• That would require me to restart Geany everytime I want to create a new file, right? Whenever I receive a phone call I press CTRL-n to be able to start typing within less than a second.
    – Nicolas Raoul
    Jun 22, 2015 at 8:40
  • No, you won't need to restart. If Geany is already open, the new file will just open in a new tab. With the proposed solution you'll be able to start typing in less than a second as well.
    – henfiber
    Jun 22, 2015 at 9:01

It's fairly pricy for a text editor with fairly liberal 'unlimited' trial period but sublime text does many of these things.

Saves changes immediately

As far as I can tell, yes. My workflow is just to leave it open. Only time I lost data was when my storage hard drive crashed, and anything I was working on at the time was fine.

Saves even files that don't have a name yet

Yup. It uses the first line of the file as a placeholder file name

Undo/redo, search

Yup. And multiline highlights. And bulk search and replace. Its search is pretty much the best thing ever.

Easy graphical copy/paste with CTRL-C/CTRL-V


Fast to start (3 seconds or less)

In most cases, I've opened massive files and its shown me a loading bar, but typically its insanely fast

Fast to create a new file (less than a second, with an easy shortcut like CTRL-n)


One window, a tab per file If you wish. Or multiple windows, or split windows with their own tabs ot..



Works on Ubuntu


Free and Open source

Alas, no. It's commercial software. Nearly nothing else


Well, first off all let me tell you, vim was meant for programmers and is basically a command line editor (that doesn't mean it doesn't have a GUI). And at the start it's relatively harder to learn than other graphical editor. Other than the requirement listed, there are a whole lot of features in vim. One of them is you can undo file even if you have exit. So let's start:

Save changes immediately, even without filename

Yes, with appropriate settings it can do.

Put down this in your .vimrc file.

set dir=~/tmp/vimswapfiles//

Make the directory if it doesn't exists.

More info about autosave here.

Easy graphical copy paste

Vim has its own way of copy pasting, but you can start it in easy mode. Start vim in easy mode. (You can do evim instead of gvim in terminal.)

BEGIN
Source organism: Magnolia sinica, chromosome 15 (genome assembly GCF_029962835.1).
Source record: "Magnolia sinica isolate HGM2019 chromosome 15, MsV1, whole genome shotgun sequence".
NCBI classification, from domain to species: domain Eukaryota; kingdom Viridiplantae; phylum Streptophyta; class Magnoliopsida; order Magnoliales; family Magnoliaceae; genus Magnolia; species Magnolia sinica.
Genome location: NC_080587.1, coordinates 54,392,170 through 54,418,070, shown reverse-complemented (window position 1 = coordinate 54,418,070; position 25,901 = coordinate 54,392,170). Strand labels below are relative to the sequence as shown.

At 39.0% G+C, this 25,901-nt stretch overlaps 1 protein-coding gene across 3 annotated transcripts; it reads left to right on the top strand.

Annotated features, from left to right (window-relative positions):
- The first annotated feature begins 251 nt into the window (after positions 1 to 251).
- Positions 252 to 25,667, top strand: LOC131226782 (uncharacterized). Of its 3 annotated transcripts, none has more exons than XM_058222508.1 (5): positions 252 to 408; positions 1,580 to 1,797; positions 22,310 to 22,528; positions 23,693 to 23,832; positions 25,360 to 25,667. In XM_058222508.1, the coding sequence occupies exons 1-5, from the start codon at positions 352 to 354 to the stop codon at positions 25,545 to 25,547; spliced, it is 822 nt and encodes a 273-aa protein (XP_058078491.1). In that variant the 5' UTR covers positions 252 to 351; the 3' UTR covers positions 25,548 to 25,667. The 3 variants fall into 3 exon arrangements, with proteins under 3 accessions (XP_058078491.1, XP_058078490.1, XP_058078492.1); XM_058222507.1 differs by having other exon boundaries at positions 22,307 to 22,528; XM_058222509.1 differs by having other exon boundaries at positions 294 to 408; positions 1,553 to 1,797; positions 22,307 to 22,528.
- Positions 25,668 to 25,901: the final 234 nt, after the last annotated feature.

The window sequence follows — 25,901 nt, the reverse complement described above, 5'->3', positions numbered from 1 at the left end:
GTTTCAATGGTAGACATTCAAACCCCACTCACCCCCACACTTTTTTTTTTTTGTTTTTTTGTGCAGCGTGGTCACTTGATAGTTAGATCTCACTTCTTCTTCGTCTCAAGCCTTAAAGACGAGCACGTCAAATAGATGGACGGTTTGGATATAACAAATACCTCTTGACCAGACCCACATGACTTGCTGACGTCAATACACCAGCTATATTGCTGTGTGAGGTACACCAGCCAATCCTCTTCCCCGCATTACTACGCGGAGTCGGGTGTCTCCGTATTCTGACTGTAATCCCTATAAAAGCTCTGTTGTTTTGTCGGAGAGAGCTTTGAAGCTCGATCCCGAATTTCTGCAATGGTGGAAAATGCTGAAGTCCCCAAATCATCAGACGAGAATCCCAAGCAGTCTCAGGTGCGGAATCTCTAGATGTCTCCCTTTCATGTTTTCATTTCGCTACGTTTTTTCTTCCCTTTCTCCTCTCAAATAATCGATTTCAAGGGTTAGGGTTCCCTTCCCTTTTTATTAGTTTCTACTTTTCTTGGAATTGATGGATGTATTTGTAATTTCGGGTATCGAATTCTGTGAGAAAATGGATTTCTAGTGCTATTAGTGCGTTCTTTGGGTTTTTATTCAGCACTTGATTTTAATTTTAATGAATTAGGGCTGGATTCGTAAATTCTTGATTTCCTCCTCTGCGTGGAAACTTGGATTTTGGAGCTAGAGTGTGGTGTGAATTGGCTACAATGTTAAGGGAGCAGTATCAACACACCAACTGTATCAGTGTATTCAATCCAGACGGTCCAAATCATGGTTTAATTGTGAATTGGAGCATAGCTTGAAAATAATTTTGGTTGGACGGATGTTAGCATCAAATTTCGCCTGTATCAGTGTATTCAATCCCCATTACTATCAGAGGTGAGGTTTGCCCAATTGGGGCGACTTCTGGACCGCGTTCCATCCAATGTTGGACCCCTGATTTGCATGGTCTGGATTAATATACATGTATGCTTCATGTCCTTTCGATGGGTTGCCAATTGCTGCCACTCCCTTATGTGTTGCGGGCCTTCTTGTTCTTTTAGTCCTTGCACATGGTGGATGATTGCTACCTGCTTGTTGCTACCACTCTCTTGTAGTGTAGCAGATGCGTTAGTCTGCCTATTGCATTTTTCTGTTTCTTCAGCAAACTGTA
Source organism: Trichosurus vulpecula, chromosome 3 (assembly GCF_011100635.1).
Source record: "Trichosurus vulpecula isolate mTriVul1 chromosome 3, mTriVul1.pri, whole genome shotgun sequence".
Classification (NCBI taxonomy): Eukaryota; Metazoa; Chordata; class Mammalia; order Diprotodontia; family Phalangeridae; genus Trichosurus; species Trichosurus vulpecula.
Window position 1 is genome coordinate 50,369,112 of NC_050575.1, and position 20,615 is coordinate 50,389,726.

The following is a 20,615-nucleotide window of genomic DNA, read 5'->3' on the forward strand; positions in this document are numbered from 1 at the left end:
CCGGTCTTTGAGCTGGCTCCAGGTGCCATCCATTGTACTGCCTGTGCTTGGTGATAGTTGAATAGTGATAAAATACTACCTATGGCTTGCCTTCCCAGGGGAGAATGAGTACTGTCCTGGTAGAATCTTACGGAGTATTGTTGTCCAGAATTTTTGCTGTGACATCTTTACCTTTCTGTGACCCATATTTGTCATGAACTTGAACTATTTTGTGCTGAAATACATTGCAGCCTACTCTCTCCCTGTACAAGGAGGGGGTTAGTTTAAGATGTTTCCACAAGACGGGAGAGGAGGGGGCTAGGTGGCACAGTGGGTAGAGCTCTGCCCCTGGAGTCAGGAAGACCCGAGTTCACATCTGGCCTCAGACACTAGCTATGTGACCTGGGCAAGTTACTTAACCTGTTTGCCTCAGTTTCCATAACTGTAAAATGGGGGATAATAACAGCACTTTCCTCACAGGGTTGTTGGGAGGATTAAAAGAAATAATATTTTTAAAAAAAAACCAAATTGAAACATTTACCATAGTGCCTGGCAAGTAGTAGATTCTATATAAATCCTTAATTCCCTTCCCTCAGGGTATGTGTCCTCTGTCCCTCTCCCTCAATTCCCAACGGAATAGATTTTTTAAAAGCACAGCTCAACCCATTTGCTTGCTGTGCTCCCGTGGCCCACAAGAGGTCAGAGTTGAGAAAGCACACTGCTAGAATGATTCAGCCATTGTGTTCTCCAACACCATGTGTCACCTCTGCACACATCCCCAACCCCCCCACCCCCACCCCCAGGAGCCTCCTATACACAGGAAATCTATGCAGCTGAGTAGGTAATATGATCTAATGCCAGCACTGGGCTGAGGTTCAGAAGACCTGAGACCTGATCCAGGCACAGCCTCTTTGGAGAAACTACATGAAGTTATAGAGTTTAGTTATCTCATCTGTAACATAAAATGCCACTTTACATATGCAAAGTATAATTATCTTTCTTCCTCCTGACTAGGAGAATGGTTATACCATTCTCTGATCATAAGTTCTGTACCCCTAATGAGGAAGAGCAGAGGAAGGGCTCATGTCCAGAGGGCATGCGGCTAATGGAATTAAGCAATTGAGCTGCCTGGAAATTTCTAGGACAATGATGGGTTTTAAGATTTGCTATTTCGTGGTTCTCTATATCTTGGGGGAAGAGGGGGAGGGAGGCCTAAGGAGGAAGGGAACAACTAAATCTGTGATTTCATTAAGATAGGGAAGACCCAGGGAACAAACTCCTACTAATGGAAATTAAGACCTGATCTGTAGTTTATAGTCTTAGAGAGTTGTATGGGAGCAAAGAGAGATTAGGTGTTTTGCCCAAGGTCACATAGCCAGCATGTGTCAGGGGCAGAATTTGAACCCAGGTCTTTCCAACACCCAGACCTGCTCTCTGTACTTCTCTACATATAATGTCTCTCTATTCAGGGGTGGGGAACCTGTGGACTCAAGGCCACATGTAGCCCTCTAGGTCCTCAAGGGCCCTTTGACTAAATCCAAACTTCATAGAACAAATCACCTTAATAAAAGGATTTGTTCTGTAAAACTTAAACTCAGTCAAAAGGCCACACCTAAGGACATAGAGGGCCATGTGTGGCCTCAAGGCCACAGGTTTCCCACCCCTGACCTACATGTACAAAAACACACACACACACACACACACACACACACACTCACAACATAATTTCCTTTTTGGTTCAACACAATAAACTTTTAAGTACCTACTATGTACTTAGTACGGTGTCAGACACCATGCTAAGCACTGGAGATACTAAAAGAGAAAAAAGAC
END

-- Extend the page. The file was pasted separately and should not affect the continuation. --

More info about evim here.

Works offline

Yes, like any other text editor, it works offline.

Undo/Redo, search

If you are doing undo or redo in vim style, you can use u to undo and Ctrl-r to redo. For search you simple have to press and /.

If you start with easy mode (evim), you can do the ctrl-z way.

Fast to Start

Yes, mine one starts within a second. PS. I have many plugins and other vim files installed.

Fast to create new files

Press :tabedit filename.txt to open a new tab with a filename.


Yes, Vim has active development tree.

Works on Ubuntu

Yes, Install it via apt-get, use sudo apt-get install vim-gnome if you are using GNOME as your graphical end.

Free and OpenSource


  • I use Vim everyday for things unrelated to note-taking, copy/paste is one of the areas where I find it slow. I will try evim. To survive crashes, I guess I will replace ~/tmp/vimswapfiles// with something not in /tmp.
    – Nicolas Raoul
    Jun 29, 2015 at 2:07

Try shrib.com, it is up to almost all the criteria asked:

  • Saves changes immediately
  • Saves even files that don't have a name yet
  • Undo/redo, search
  • Easy graphical copy/paste with CTRL-C/CTRL-V
  • Fast to start (3 seconds or less)
  • Fast to create a new file (less than a second, with an easy shortcut like CTRL-n)
  • One window, a tab per file
  • Maintained
  • Works on Ubuntu
  • Free
  • 2
    Requests for webapps have the webapp tag, this is not the case here. I want to edit local files. I just made it clearer in the body of the question. By the way, I tried and the tab handling is non-existent. I guess you could guess copy/paste the URL into a different browser tab, but that's clearly not an efficient workflow.
    – Nicolas Raoul
    Jun 25, 2015 at 4:36